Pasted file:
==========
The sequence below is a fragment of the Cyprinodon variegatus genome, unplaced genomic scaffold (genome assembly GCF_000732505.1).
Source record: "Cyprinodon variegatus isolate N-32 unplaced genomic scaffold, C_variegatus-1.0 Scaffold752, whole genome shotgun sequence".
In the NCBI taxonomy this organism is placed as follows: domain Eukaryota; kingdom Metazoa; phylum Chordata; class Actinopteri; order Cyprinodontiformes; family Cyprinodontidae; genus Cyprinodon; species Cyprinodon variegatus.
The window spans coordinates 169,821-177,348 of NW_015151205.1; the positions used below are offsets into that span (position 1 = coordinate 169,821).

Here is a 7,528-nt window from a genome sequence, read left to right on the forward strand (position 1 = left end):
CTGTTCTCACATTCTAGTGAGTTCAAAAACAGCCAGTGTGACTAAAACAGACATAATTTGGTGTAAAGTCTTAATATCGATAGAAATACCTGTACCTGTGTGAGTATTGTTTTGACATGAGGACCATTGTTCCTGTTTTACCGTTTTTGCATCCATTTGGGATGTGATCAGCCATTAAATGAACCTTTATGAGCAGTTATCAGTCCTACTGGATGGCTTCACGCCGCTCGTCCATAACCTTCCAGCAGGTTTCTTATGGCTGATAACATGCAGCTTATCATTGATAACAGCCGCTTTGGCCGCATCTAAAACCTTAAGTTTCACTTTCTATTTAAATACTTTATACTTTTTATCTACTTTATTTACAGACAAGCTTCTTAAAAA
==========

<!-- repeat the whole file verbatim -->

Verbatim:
The sequence below is a fragment of the Cyprinodon variegatus genome, unplaced genomic scaffold (genome assembly GCF_000732505.1).
Source record: "Cyprinodon variegatus isolate N-32 unplaced genomic scaffold, C_variegatus-1.0 Scaffold752, whole genome shotgun sequence".
In the NCBI taxonomy this organism is placed as follows: domain Eukaryota; kingdom Metazoa; phylum Chordata; class Actinopteri; order Cyprinodontiformes; family Cyprinodontidae; genus Cyprinodon; species Cyprinodon variegatus.
The window spans coordinates 169,821-177,348 of NW_015151205.1; the positions used below are offsets into that span (position 1 = coordinate 169,821).

Here is a 7,528-nt window from a genome sequence, read left to right on the forward strand (position 1 = left end):
CTGTTCTCACATTCTAGTGAGTTCAAAAACAGCCAGTGTGACTAAAACAGACATAATTTGGTGTAAAGTCTTAATATCGATAGAAATACCTGTACCTGTGTGAGTATTGTTTTGACATGAGGACCATTGTTCCTGTTTTACCGTTTTTGCATCCATTTGGGATGTGATCAGCCATTAAATGAACCTTTATGAGCAGTTATCAGTCCTACTGGATGGCTTCACGCCGCTCGTCCATAACCTTCCAGCAGGTTTCTTATGGCTGATAACATGCAGCTTATCATTGATAACAGCCGCTTTGGCCGCATCTAAAACCTTAAGTTTCACTTTCTATTTAAATACTTTATACTTTTTATCTACTTTATTTACAGACAAGCTTCTTAAAAA